IR spectroscopy is typically used in the field of polymer analysis to determine the molecular orientation of polymers and to investigate the chemical bonding in materials such as fibres, polymers, and biopolymers.
An FTIR spectrometer accessory, such as the Golden Gate ATR, is suitable for this analysis as samples require little or no sample preparation before spectroscopic measurement. Request a free demo
For certain materials, the degree of polymer orientation varies as a function of sample depth due to stresses introduced in the manufacturing processes. Understanding the orientation of polymer chains is important because it has implications on macroscopic mechanical properties such as the Young’s modulus (stiffness) and tensile strength. Polymer orientation can be explored using ATR-FTIR in conjunction with a polarizer.
Using a variable angle ATR accessory allows for probing at various depths. Polarizing FTIR is especially good for the classification of polymer groups.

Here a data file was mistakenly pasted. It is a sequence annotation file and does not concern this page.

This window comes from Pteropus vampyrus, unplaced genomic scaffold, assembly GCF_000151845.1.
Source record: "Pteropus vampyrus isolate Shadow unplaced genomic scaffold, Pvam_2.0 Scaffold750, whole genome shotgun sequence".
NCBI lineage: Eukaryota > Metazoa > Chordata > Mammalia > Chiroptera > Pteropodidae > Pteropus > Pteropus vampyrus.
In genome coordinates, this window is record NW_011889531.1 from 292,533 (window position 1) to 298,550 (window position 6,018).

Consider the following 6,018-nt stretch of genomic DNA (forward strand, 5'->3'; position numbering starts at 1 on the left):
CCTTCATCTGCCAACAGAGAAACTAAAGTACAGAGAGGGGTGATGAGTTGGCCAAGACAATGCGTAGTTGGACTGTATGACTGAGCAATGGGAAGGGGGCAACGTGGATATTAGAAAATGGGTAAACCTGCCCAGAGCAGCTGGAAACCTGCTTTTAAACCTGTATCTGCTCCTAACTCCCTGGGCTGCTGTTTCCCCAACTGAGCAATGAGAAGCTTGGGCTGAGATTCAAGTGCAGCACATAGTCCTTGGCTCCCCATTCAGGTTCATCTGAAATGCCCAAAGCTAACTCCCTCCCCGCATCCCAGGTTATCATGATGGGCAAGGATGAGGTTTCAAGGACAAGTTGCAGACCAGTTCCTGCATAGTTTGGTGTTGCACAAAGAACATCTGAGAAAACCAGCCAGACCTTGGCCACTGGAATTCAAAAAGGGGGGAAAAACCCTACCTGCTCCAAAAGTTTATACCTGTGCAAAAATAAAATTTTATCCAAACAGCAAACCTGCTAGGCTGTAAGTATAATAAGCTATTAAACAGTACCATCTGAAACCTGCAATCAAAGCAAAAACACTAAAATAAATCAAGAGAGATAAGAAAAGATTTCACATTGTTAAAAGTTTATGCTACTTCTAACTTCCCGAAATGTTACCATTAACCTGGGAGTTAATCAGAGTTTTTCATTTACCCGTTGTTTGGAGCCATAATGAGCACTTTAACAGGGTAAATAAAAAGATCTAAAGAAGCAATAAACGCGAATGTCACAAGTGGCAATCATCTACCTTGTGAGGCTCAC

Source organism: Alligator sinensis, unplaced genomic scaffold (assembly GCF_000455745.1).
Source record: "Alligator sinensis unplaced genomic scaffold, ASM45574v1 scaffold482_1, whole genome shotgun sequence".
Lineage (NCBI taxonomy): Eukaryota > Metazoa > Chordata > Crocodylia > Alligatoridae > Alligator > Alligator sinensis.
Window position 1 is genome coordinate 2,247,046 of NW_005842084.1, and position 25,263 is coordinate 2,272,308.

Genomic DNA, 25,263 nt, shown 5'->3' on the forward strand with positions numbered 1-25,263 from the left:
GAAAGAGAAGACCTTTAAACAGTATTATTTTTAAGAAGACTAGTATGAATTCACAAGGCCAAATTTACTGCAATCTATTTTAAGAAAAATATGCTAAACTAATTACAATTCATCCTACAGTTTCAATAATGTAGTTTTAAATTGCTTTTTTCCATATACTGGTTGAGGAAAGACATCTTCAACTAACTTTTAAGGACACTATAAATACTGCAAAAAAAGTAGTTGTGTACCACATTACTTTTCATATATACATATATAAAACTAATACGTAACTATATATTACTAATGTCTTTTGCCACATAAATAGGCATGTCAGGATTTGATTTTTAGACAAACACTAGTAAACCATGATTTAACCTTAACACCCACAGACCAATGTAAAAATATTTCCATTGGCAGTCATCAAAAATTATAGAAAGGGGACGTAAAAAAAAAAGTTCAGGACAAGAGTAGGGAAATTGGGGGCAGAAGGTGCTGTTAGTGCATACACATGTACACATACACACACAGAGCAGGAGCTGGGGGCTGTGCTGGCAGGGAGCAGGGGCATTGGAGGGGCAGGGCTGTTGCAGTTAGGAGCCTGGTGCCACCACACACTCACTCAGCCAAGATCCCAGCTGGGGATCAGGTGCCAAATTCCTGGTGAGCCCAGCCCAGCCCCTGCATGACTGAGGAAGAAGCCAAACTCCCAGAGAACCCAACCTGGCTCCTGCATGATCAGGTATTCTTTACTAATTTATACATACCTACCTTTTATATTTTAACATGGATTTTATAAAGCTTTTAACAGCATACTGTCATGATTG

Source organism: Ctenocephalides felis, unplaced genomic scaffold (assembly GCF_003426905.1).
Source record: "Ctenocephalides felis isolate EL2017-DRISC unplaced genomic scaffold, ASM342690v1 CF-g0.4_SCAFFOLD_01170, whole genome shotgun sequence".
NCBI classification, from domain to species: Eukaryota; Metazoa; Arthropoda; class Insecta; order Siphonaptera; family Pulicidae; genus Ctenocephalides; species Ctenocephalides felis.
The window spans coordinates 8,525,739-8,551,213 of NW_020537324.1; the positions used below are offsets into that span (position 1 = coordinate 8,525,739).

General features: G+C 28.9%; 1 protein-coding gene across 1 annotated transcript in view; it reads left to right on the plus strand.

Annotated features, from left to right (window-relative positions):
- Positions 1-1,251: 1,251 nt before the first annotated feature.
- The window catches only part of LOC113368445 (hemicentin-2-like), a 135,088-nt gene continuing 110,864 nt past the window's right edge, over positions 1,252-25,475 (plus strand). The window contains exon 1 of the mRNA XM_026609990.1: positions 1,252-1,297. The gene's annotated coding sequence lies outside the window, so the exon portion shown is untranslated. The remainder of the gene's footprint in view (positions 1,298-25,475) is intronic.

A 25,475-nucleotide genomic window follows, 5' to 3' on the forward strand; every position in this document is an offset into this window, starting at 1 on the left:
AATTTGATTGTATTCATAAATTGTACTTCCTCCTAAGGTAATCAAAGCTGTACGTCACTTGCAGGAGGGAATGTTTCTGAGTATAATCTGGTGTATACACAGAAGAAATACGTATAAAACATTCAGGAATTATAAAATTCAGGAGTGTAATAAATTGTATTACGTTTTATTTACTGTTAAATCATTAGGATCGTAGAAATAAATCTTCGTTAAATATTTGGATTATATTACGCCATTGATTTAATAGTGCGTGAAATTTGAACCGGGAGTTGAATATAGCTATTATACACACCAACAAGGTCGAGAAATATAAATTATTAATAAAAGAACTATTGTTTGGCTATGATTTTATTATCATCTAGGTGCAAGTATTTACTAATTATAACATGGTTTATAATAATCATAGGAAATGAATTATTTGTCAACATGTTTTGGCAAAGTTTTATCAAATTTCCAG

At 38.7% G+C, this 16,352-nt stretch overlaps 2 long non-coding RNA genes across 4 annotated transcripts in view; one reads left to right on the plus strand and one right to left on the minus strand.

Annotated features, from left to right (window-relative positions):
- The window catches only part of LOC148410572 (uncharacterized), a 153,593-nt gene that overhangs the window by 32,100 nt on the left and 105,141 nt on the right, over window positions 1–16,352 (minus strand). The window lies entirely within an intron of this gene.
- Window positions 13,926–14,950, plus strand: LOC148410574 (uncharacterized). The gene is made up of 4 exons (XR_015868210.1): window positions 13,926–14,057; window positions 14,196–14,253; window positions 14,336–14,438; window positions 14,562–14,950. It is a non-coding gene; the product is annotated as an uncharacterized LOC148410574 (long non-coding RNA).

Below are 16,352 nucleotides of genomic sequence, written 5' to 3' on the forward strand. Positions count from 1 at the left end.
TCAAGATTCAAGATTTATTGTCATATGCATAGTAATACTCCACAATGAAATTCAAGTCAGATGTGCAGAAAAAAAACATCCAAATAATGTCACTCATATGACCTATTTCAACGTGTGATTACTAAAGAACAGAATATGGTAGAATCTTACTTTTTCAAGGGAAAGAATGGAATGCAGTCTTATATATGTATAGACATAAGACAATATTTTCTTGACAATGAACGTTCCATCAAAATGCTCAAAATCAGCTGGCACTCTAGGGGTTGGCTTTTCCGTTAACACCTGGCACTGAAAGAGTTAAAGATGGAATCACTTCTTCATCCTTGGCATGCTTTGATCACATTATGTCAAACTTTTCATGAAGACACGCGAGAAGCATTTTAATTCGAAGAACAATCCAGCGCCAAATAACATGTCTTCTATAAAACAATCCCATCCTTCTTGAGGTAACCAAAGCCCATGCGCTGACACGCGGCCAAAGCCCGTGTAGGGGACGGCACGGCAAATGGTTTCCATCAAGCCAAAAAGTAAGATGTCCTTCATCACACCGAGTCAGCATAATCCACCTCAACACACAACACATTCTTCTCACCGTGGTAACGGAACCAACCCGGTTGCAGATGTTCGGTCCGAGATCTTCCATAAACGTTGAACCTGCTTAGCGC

Polarization and filters in polymer analysis
A polarizer can provide a valuable sampling enhancement to FTIR, allowing researchers to determine chemical information not otherwise found when using non-polarized light. The dichroic ratio and the dichroic difference can be obtained from spectra recorded sequentially using infrared radiation polarised parallel and then perpendicular to a reference direction.
To improve the sensitivity of this technique and to be able to accurately follow the dynamics of orientation, FTIR spectroscopy can be coupled with a polarization modulation (PM) technique. The principle of polarization modulation is the use of a linearly polarized infrared beam dividing the linearly polarised light into an s-polarized beam, parallel to the surface of the sample, and a p-polarized beam, perpendicular to the sample surface.